Welcome – USA style

I belong to an e-group, mostly made up of clergy, who discuss the lectionary readings each week. There is another e-group where we discuss anything and everything concerning church and politics and prayer and stuff. Membership is made up of people from around the world but mostly in the USA, Canada, Australia and UK.

This past week someone was asking for advice on what to put in a welcome pack for clergy when they move into a new parish. The responses have been coming in thick and fast. Here are some of their suggestions:

  • Rectory cleaned and decorated in neutral tones;
  • Rectory garden tidied and notes left on soil details, problems and successes with garden; any veg grown, where snow shovel is kept, etc.
  • Odds and ends box full of picture hooks, tacks, tape, string, marker pens, etc.;
  • Freezer full of casseroles, soups etc;
  • Fridge full of milk, water, sandwich fillings etc;
  • Cupboard with necessaties until shopping can be done (bread, tea, coffee, bottle of champagne! etc);
  • File of local info (day that bins go out, best local carry-outs, recommended garage, petrol station, post office, map of area and parish boundaries (some even mark on map all the congregation members!);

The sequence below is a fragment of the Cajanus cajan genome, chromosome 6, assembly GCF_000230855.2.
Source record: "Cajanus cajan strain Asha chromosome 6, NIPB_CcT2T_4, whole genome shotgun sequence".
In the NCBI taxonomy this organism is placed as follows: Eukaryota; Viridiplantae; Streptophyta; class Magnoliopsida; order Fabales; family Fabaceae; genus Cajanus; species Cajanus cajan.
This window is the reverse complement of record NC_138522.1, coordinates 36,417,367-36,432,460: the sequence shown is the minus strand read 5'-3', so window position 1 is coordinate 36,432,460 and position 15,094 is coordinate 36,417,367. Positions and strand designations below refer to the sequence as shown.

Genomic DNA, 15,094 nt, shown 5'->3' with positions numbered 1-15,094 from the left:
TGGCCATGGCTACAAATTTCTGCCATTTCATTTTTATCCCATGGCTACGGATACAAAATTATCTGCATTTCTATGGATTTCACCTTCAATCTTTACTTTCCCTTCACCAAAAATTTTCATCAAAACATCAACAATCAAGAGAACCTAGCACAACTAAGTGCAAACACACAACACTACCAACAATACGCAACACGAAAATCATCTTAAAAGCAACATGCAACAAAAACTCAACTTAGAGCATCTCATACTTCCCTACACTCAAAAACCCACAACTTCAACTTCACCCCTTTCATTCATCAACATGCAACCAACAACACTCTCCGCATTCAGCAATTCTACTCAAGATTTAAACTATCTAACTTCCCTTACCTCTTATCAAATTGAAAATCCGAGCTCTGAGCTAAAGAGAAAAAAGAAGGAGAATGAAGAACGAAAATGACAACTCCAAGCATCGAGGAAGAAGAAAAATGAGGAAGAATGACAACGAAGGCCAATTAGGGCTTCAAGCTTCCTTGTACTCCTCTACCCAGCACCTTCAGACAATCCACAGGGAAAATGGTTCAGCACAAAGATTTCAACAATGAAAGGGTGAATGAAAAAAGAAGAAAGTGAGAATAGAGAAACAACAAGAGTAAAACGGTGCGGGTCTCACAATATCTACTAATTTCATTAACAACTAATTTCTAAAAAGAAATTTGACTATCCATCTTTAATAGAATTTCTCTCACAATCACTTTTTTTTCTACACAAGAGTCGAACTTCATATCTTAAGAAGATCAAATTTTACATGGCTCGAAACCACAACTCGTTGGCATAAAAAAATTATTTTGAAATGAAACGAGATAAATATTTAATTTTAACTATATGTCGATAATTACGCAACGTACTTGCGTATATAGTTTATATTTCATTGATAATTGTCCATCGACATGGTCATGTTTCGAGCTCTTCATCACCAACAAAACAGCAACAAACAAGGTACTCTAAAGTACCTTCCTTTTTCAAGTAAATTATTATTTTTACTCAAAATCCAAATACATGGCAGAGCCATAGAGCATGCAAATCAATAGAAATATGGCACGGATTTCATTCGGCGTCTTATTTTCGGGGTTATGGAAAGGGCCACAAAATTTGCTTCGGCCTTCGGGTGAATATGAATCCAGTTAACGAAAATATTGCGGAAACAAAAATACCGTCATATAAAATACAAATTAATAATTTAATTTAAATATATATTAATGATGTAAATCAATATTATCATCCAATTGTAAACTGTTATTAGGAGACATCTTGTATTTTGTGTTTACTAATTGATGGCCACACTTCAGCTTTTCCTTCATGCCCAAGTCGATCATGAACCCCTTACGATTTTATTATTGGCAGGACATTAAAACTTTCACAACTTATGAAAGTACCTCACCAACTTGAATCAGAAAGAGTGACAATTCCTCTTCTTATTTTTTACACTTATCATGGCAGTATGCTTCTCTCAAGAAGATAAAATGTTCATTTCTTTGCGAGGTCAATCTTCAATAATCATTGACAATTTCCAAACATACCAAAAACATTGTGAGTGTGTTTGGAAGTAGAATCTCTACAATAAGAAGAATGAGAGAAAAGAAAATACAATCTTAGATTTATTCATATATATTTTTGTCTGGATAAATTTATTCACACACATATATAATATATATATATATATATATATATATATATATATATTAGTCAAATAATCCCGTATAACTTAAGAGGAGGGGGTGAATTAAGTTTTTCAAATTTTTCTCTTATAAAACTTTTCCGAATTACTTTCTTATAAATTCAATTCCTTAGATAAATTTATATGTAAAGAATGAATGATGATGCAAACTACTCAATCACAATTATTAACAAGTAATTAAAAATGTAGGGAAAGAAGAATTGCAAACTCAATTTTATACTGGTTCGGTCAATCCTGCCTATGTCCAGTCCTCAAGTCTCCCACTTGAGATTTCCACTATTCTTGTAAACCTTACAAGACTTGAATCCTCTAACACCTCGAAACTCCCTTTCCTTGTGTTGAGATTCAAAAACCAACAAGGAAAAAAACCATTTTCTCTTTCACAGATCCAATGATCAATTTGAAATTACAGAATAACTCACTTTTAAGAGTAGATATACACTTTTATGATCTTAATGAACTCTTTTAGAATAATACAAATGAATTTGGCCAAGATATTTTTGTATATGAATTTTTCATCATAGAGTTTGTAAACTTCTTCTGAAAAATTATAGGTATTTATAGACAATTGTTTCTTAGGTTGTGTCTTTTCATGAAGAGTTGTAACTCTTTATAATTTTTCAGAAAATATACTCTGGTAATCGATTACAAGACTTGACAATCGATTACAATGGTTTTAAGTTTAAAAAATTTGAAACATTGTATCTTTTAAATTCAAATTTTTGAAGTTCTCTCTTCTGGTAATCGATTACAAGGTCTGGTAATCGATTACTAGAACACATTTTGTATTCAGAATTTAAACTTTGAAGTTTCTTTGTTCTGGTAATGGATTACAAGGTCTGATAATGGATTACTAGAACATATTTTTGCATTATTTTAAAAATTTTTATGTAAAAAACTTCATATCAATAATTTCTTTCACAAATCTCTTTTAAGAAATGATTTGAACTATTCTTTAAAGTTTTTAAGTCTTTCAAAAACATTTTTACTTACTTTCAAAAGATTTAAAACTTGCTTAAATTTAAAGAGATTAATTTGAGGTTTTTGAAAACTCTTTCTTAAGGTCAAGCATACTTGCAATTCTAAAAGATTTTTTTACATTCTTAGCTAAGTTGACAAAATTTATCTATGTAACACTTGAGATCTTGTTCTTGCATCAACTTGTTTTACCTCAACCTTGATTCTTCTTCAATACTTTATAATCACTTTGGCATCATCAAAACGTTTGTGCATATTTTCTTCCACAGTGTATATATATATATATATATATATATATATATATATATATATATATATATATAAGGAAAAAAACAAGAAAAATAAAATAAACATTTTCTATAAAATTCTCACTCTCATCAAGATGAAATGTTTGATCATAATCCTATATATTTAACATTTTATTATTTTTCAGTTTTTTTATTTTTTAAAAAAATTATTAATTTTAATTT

• File of rectory appliances including meter readings (and where the meters are);
  • File of parish info (congregational roll (including who is related to whom), welcome pack for laity, past 6 months worth of magazines, recent accounts and AGM reports, hymn book(s) and mass setting(s) used, etc.

I was quite impressed with the amount of work that goes into welcoming a new priest. Pity Mission 21 didn’t address that concern.

Now over to you clergy out there… What do you wish you’d known or had when you started?  Want to share any horror stories?

5 thoughts on “Welcome – USA style

  1. When our last rector came I did a village guide for her which I called ‘the lowdown’ in which I was fairly frank about everyone living in the village – who would do what and who just wouldn’t want to know, who needed her and who she would need, as well as alll the details of local tradesmen etc.

  2. Ruth, I worked from memory so the only data was in my head, and I also made sure that I used diplomatic euphemisms: for example one particularly unpleasant person was described as ‘not on good terms with rather a lot of his neighbours’ which does not apportion blame for the bad feeling.

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